In two months’ time the bishops’ conference will launch the first of four modules to prepare the Church of Aotearoa New Zealand for the introduction of the revised Roman missal.
The title of the catechesis is the title of this column. I invite you to take particular note of the second part of the title ‘Rediscovering the Beauty of the Liturgy.’ This catechesis and the propositions from our own Pentecost Synod will be a wonderful opportunity for us to do just that, to ‘rediscover the beauty of the Mass.’ The synod document will have been completed and promulgated by the time this catechesis begins.
The catechesis and the synod propositions offer us a double opportunity to come to a greater understanding of the mass/liturgy. The catechesis is not just about the Roman missal, it is also about giving everyone the opportunity to ‘rekindle Eucharistic amazement’ as Pope John Paul II asked us to do, and to come to know in an even deeper way that ‘The Eucharist is a great mystery!’ (Mane Nobiscum Domine 17).
Parishes, pastoral areas and chaplaincies will be able to use the synod material to enable everyone to grow in appreciation of the mass which will engender a ‘more lively and fervent celebration of the Eucharist, leading to a Christian life transformed by love.’ (MND 29). Please participate in this Catechesis which is offered throughout New Zealand so that all will deeply appreciate this gift which is at ‘the heart of the mystery of the Church’ (MND 1).
We have many documents and powerful teachings on the Eucharist which have been part of the treasure of the Church for hundreds of years. Our synod document and this catechesis will give us some parts of these documents to reflect on and pray with. I also offer you the following words from Cardinal Godfried Danneels of Belgium. My prayer is that his words will help us to rediscover the beauty of the liturgy:
Beauty – a royal way to God who is its source
‘I wonder whether we make sufficient use of beauty as the doorway leading to God? God is, indeed, truth, holiness and moral perfection, but also beauty. One can reach God through the gate of truth, for truth attracts us. But many of our contemporaries are mini-Pontius Pilates who ask: “What is truth?” and they stand at the door without entering.
God as moral perfection and holiness also attracts us. But many will say: I am drawn by the idea of moral perfection, but I am also incapable of attaining it. And they also stand at the door without going in, incapacitated by their moral weakness.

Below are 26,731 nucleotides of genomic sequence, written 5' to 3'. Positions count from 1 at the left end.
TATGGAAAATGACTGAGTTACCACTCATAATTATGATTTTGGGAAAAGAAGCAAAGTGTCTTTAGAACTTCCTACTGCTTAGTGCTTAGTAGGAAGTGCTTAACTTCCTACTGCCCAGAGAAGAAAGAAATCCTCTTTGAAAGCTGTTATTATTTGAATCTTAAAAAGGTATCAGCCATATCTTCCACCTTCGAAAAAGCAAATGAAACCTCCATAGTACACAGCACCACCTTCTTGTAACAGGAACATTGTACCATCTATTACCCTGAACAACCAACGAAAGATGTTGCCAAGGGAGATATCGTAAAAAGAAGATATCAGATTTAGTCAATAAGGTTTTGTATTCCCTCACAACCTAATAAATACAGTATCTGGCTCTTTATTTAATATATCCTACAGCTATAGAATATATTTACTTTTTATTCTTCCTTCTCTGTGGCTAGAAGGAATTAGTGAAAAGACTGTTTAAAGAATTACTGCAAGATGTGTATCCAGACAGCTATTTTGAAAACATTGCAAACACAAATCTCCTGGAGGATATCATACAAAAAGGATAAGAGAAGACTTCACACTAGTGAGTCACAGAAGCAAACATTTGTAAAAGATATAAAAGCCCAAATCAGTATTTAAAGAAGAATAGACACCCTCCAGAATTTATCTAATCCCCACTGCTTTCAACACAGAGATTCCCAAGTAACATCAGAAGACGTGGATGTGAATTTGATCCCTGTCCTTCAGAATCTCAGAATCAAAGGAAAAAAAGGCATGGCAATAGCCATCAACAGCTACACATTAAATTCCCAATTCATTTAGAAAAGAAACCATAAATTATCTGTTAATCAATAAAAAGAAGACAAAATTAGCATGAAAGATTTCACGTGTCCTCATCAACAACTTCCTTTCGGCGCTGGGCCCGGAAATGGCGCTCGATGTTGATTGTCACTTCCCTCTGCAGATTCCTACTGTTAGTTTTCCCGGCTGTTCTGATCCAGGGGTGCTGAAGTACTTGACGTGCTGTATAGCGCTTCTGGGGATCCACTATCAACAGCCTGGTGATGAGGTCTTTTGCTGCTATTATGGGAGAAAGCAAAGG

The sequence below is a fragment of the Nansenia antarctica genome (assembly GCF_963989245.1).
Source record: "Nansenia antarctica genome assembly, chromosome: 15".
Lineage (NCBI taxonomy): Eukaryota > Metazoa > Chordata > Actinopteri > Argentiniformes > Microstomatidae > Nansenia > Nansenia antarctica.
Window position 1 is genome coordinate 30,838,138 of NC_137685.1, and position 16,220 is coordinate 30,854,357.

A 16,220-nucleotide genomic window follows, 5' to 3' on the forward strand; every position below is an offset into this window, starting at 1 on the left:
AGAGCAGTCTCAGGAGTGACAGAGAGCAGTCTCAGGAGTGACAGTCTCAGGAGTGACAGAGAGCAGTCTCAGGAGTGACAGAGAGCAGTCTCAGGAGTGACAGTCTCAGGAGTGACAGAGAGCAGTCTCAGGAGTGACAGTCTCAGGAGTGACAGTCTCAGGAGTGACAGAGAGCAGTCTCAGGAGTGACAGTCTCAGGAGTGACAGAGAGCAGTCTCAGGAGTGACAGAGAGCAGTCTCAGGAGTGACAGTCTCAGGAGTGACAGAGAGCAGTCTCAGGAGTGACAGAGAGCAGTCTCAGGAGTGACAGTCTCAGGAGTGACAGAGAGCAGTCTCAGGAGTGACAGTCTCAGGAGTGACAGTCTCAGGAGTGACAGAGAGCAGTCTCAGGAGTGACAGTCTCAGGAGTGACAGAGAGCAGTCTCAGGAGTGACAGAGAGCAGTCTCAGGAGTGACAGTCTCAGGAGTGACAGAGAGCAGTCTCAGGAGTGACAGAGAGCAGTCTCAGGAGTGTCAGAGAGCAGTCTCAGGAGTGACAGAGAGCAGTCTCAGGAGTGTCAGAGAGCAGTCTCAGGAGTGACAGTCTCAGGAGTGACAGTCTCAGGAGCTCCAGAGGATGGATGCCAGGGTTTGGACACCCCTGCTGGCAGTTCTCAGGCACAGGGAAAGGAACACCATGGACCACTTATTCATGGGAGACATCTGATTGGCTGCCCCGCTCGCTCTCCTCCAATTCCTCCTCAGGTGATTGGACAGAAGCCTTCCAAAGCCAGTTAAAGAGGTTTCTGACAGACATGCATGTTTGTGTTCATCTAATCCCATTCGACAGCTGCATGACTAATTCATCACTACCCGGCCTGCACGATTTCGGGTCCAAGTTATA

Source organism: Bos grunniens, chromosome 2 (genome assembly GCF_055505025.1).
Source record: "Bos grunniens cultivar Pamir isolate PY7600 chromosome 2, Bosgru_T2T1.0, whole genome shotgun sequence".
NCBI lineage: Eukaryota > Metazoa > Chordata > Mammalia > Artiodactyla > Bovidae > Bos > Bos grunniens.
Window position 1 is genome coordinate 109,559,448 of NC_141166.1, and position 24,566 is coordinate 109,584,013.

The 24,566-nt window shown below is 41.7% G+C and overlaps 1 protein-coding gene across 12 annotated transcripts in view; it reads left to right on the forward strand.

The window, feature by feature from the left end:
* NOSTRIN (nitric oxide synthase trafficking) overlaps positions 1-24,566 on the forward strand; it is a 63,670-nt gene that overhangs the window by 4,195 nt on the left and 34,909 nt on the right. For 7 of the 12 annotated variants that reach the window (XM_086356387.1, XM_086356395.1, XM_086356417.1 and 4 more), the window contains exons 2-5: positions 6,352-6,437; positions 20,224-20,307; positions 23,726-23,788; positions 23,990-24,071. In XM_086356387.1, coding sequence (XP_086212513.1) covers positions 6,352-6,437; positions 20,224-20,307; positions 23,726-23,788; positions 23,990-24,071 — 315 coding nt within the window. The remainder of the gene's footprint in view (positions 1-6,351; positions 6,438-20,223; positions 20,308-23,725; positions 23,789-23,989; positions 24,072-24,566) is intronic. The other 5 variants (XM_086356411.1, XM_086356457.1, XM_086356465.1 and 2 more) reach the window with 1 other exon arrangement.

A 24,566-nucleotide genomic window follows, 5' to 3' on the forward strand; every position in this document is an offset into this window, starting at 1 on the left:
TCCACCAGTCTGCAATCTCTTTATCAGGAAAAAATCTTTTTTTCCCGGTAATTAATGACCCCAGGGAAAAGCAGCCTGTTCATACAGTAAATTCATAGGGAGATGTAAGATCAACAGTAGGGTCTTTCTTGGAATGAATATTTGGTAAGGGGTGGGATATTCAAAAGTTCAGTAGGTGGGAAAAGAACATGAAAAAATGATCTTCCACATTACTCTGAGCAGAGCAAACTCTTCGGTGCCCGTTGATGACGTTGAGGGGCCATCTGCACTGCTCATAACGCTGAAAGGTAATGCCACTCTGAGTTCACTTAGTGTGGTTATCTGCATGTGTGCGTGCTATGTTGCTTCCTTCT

Beauty, on the other hand, disarms: it is irresistible for our contemporaries. Young students spend hours discussing and holding forth about dogma (truth) and ethics (goodness). But when they listen to Bach’s St Matthew’s Passion they are disarmed and surrender in silence.
The Church has so many beautiful things to say and show to the world: not only it’s artistic heritage, but also innumerable saints whose beauty shone out. To name but two: St Francis of Assisi and his Canticle of the Sun and St John of the Cross and his poems.
Beauty can achieve a synthesis between truth and goodness. Truth, beauty and goodness: those are three of God’s names and three paths that lead to him. But beauty has hardly been pressed into use by theology or religious teaching up until now. Isn’t it time to do so?’
Isn’t it time for us to rediscover the beauty of the Liturgy?
When we do rediscover that beauty we will also know that liturgy is not something beautiful we do for God, but something beautiful God does for us and among us.
Public worship is neither our work nor our possession, it is God’s work. Our work is to feed the hungry, to refresh the thirsty, to clothe the naked, to care for the sick, to shelter the homeless, to visit the imprisoned, to welcome the stranger, to open our hands and hearts to the vulnerable and the needy. If we are doing these things well, liturgy and the Catholic identity it establishes will very likely take care of itself.
I invite you all to participate in the national catechesis ‘Worshipping Under Southern Skies: Rediscovering the Beauty of the Liturgy.’
Archbishop John Dew